Where is lunch? Lunchtime meals at fine dining restaurants may never come back | Food news and features


War Mouth chef Rhett Elliott laments the sound of cutlery and voices in the bar on a weekday afternoon.

Now the Cottontown restaurant is empty at lunchtime. And while Elliott doesn’t necessarily miss the long days of serving lunch and dinner, he does miss seeing the lunch regulars.

“There was a feeling that you were, people coming in, we were having a good lunch, so I miss making people happy (at lunch),” Elliott said.

Lunch, once a midday ritual for many, has become a casualty of the pandemic at many Columbia restaurants. And while some places are reintroducing lunch hours, restaurateurs fear it won’t be the same.

“I would say business is different, because of COVID, because there are just fewer people in the offices,” said Eddie Wales of Motor Supply Company Bistro. “Lunch habits have started to change over the last five years or so, even before COVID, where people, you know, there are so many more options for people. People don’t eat as much at lunch anymore. They don’t make it as much of a meal.”

Vista’s longstanding establishment in the city has not seen lunchtime crowds return to pre-pandemic levels, Wales said. And while the pandemic has allowed Motor Supply to introduce weekend brunch, which Wales says has been a success, he doubts weekday lunch will ever be what it once was for Columbia restaurants.

Nearly 60% of working Americans can do their jobs from home, according to a Pew Research survey from earlier this year. With fewer workers returning to the office and more cooking at home, long-running dining establishments are struggling to bring crowds back.

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The owner of Mr Friendly’s New Southern Cafe, Ricky Mollohan, said he had also noticed the crowds starting to dwindle in recent years. The decades-old Five Points spot started serving lunch again earlier this month, after a break of more than two years during the pandemic.

“I was really thrilled that they’re reopening for lunch just because it’s so much more convenient for us to meet, you know, during the day,” said Danielle Robinson, a Columbia resident who said that she came there for lunch. for years.

Like most dinner-focused restaurants in Colombia, Mollohan brought dinner back first when restaurants began to reopen after the pandemic hit. He waited to bring lunch back as he lost staff during the pandemic and didn’t have enough people to maintain both meals.

“I think you see it a lot in town and across the country where you have people who just want to keep doing things the way they always have and when you don’t have the same staff…when you don’t have not the flexibility of schedules, when your products are hit-or-miss as to whether they arrive or not, it can be difficult to maintain that pace,” Mollohan said.

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War Mouth, a Cottontown restaurant that serves Southern classics, has been closed for lunch for more than two years, with no plans to bring back lunch. Photo by Hannah Wade.

But for less established lunch spots, COVID-19 has helped restaurants make easy choices. For places like Cottontown’s War Mouth and Vista’s COA Agaveria y Cocina that never really drew large lunchtime crowds, the switch to dinner-only service has been welcomed.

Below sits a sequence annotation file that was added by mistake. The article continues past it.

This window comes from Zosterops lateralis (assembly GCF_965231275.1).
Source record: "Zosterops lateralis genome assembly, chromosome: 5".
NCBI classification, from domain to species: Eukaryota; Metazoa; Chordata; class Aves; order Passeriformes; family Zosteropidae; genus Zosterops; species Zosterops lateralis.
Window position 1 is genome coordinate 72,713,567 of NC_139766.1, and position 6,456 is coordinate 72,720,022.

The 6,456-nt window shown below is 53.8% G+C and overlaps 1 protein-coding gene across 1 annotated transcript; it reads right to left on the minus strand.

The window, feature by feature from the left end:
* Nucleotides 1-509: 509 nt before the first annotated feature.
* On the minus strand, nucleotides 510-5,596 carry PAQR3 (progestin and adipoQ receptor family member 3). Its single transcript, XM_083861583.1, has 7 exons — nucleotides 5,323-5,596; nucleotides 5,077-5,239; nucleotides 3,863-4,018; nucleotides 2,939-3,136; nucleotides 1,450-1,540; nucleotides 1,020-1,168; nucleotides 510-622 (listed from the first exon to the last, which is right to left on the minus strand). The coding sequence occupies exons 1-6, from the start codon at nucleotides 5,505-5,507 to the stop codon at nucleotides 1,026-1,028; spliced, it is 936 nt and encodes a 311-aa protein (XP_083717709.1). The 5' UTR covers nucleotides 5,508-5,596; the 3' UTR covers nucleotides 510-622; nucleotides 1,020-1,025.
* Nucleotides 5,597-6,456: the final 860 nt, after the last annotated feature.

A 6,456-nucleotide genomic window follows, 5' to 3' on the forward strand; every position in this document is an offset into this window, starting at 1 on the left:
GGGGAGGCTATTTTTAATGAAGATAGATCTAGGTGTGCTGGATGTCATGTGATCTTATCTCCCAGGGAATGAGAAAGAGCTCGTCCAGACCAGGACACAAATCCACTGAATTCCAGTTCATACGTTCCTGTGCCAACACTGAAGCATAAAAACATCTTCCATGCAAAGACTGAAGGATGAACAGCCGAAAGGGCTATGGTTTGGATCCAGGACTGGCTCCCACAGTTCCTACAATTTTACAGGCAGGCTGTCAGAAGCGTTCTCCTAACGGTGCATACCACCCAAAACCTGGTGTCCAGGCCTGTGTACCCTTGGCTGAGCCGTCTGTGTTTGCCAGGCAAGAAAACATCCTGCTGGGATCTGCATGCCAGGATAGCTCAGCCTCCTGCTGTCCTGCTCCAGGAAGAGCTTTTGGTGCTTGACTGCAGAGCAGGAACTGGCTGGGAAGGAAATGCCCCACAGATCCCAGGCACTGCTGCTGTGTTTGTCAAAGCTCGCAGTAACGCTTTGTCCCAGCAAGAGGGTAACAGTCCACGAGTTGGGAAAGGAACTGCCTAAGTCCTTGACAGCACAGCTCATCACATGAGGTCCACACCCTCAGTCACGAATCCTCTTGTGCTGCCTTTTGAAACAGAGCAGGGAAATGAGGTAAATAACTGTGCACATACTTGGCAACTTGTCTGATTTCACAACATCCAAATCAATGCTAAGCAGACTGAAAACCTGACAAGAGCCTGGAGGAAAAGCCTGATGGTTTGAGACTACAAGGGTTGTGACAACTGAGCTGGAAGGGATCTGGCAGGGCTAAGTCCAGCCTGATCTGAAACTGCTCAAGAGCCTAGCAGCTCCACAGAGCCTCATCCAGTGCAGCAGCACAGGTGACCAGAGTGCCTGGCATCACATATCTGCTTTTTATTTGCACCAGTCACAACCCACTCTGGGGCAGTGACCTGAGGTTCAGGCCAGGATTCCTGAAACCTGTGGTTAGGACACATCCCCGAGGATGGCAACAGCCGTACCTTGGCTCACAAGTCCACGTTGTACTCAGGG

At War Mouth, the pandemic has cut staff in half and as the restaurant has not fully restocked staff, lunch hours have not been reintroduced – and there are no plans to do so any time soon.

The restaurant, which has stood off Columbia’s North Main Street for nearly seven years, is in a location that doesn’t make it a prime location for lunchtime foot traffic and has never really had a solid crowd for lunch, according to Elliott. After more than two years of battling the pandemic, Elliott said the decision to bring back lunch was not top of mind as the restaurant continues to focus on recovery from the past two years.

“I would say we’re semi-normal now, but I guess that’s the whole thing with lunch, it’s like we’re not even there yet. It’s like, you know, going through a breakup and you’re not ready to date again,” Elliot joked.

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COA Agaveria y Cocina in the Vista also focuses more on dinner, although it offered lunch on pre-pandemic days. Owner Christian Macias said when COVID-19 started he finally decided it wasn’t worth bringing it back.

“People loved (our lunch) but there just weren’t enough people to keep it going and COVID was kind of like an excuse…to kill lunch, which I feel like a lot of restaurants have done,” Macias said. .

So while some Columbia staples like Motor Supply and Mr. Friendly’s are reintroducing lunch and continuing to offer upscale options during the day, it looks like lunch will remain a casualty of the pandemic for some Columbia restaurants. .

Mollohan said while lunch was popular at Mr. Friendly in the past, dinner is still the biggest breadwinner.

“I think it’s always been more realistic to go back to dinner numbers that we used to do than lunch,” Mollohan said. “You know, you don’t want (lunch) to be the ugly stepson, but I mean, it is. It’s convenient, it’s quick, but it’s never going to be a dinner for whoever will wear it.”


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